4. I noticed that there were two types of terrain: snow and eroded ground. The snow and ice would be too fast going down but the eroded ground was too weak to jam my poles into. I decided to go in the middle of the two so that I could use both types of terrain to slow me down.
  5. I would go down with one leg out straight to guide me and one bent, digging into the ground to slow me down and build up dirt to stop me.

I finally slipped out of my stronghold and began to slide.

What It Was Like

I managed to use my poles every so often to jam into the ground and slow me down or stop me. At this time Eric had walked away from where he could see me because he had contacted other hikers who were calling to tell the rescue team the exact path we were on. I was lucky (basically a miracle) to be able to find strongholds for my poles as I slid. I would jam a hiking pole into the ground and it would yank me back from falling more.

I ended up sliding 400-500 feet down a mountainside.

I broke one of my carbon fiber hiking poles completely in half because of how fast I was sliding, but I walked away with only soreness, a decent case of road rash, a pulled muscle in my back, and some muscle strain in my arms from holding me up. If I didn’t have the trekking poles, it would have been bad and not at all the same happy ending.

I’ll admit, it was terrifying. I don’t have a fear of heights and I love a good adrenaline rush, but this day had me praying like never before. It’s rare that I’m scared, but I was definitely scared.

I’m really lucky to have made it through with such minor issues

Getting Rescued

The Garmin reached the SOS team and they came looking for us, and Eric made a flag out of an emergency blanket so they could spot us from far away (Brilliant really). I was stuck at the bottom of this canyon that was completely off-trail.

The Icelandic emergency search and rescue team was like a well-oiled machine, they found a different, snow-covered path, down the mountain to come to get me. They kicked holes about a foot deep into the snow to create stairs for me and them to climb back up to where Eric was.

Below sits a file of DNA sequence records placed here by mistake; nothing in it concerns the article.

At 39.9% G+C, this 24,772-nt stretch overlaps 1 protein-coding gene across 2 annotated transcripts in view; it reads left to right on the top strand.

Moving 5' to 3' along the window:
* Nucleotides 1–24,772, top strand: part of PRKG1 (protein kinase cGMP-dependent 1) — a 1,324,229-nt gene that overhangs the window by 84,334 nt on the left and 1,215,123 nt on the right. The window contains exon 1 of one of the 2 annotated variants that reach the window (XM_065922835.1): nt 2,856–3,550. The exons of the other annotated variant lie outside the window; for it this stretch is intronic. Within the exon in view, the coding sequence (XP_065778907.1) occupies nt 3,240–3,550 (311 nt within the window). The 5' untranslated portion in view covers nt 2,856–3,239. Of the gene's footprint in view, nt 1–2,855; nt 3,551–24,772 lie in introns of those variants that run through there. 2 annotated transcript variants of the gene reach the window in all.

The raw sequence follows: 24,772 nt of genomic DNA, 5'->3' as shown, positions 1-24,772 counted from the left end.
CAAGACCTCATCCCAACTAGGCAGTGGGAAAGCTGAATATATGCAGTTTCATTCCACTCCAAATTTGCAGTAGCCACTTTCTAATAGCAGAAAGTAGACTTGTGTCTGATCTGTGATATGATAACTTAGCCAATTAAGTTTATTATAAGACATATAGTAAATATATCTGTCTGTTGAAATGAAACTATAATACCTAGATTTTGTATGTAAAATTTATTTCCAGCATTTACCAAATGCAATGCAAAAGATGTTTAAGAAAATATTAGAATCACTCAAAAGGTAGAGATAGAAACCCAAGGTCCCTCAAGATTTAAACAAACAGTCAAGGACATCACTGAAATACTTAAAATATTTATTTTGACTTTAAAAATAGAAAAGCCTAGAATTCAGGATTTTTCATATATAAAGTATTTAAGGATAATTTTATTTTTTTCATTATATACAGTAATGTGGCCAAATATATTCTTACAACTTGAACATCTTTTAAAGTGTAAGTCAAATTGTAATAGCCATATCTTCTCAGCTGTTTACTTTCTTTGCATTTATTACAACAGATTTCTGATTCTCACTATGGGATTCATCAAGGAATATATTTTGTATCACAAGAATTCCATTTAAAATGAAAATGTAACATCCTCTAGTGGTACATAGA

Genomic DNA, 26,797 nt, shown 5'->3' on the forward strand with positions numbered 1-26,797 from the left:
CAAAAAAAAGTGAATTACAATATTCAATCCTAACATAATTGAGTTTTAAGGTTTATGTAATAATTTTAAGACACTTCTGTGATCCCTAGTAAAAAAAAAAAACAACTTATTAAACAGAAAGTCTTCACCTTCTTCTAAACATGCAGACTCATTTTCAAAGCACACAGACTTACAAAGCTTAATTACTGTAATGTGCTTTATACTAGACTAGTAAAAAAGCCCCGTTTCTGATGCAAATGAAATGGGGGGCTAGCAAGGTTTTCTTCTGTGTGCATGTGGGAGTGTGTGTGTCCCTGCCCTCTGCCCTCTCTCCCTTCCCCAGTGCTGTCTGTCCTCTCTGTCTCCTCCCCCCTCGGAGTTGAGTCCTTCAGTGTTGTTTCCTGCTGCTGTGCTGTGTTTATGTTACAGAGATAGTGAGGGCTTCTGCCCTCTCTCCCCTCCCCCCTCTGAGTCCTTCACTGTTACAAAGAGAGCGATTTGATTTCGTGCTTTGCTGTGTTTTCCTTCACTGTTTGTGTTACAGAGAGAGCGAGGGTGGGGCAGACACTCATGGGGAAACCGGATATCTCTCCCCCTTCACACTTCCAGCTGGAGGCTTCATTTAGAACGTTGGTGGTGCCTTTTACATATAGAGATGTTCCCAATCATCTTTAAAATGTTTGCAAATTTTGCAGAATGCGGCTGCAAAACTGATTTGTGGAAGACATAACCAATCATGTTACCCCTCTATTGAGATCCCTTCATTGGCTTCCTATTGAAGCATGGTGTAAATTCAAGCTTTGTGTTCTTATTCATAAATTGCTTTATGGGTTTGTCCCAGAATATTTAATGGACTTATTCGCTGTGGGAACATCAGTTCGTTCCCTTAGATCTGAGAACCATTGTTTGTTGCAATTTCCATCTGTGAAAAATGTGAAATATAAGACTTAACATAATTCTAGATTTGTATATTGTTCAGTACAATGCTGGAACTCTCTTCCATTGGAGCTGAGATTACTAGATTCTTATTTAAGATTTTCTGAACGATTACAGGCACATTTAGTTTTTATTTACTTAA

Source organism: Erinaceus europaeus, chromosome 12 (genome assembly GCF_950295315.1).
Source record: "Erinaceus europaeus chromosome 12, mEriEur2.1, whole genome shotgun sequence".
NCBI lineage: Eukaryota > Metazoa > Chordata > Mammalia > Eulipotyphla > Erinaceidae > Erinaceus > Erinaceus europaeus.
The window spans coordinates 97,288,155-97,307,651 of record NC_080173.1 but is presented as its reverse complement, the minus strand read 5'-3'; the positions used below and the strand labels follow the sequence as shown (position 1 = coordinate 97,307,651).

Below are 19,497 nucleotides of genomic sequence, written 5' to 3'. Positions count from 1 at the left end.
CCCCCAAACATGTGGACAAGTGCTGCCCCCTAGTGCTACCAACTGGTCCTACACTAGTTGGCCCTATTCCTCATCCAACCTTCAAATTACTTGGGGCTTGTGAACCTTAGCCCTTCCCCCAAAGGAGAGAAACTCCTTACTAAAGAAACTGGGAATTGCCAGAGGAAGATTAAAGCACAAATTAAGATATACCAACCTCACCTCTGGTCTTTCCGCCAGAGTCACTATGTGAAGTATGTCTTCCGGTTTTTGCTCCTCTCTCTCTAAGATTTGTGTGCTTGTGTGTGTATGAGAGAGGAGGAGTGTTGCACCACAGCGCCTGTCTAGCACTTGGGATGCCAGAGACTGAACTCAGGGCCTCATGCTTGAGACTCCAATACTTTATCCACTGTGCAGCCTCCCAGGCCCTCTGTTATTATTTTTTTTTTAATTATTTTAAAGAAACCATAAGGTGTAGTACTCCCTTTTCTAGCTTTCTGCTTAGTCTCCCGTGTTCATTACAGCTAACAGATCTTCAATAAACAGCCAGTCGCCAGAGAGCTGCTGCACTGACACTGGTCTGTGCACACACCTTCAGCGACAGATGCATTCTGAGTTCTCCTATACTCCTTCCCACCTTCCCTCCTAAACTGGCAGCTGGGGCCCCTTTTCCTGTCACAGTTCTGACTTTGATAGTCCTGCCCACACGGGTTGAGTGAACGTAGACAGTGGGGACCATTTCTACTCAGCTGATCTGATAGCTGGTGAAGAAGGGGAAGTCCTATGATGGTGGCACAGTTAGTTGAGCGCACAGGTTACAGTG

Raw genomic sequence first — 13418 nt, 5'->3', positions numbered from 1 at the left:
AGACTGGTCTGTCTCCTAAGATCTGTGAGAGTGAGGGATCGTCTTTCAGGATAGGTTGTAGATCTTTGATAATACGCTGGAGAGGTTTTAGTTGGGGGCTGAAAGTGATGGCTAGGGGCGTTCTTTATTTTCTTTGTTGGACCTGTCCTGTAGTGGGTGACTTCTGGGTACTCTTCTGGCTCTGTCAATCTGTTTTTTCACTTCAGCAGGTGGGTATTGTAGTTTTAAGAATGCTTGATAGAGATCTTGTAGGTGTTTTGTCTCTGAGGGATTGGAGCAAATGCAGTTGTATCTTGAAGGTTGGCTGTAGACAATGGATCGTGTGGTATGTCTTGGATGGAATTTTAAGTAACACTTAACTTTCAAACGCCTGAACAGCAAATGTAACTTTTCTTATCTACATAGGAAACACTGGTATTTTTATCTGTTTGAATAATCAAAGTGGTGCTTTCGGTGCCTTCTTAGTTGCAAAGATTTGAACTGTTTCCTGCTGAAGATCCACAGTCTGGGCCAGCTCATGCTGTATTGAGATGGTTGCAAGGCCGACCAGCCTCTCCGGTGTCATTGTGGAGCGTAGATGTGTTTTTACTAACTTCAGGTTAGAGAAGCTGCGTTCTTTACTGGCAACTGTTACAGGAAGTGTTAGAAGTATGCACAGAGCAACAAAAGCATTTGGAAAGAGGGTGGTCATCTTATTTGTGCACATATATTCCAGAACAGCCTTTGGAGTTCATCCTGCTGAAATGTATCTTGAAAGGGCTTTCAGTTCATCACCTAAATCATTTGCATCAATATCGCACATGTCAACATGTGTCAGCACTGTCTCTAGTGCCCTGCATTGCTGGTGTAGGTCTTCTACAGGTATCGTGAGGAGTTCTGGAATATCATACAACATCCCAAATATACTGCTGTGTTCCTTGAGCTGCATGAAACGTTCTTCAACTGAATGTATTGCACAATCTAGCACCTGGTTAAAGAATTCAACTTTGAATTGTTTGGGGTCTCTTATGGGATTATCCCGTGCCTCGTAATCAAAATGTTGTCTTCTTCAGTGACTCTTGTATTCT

The search and rescue team got me to safety where I was finally reunited with Eric, but our hike was over at that point. I was super sad to not be able to complete this hike that I dreamed about for so long and spent so long preparing for, but I am greatly for the miracle of walking away with no major injury.

Definitely a crazy adventure that I do not want to repeat.

If you look closely and see a red circle, that is the mountain that I slid down from a distance.

How this will affect our Future Hikes

  1. Eric and I will ALWAYS double-check the map with someone before taking the random side trail
  2. We will never hike without our Garmin SOS device
  3. The emergency blanket was actually super helpful and I will probably always carry one
  4. We will continue hiking and plan on taking on the Laugavegur Trail again next year

Anyway, thanks for reading. If you have a cool story from hiking or adventuring, comment below. I’d love to hear it!

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  1. Your husband is a McGyver like my husband! So smart to use the emergency blanket as a flag because it’s reflective!! I’m gonna put one of those in our packs from now on just for that reason.

  2. That must have been such a terrifying experience, especially sliding down on your stomach. So glad that you were with someone and you had a device to use to send out an SOS!

  3. Wow! What a story, but I’m sure it’s one you’d rather not have to tell. Very well written travel story though and, as a keen hiker myself, I’ll definitely look into getting one of those Garmin devices. Sounds like a very important piece of kit to have.

  4. What a terrible fright you and Eric must have had. Keeping your cool probably saved you from severe injury. At least it hasn’t deterred you from completing the trail next year.

    1. Gripping is ironic since gripping my hiking poles is what saved my life! I have not yet gone back as it was only this summer that this happened, but I have plans to go back next year hopefully and take it on again!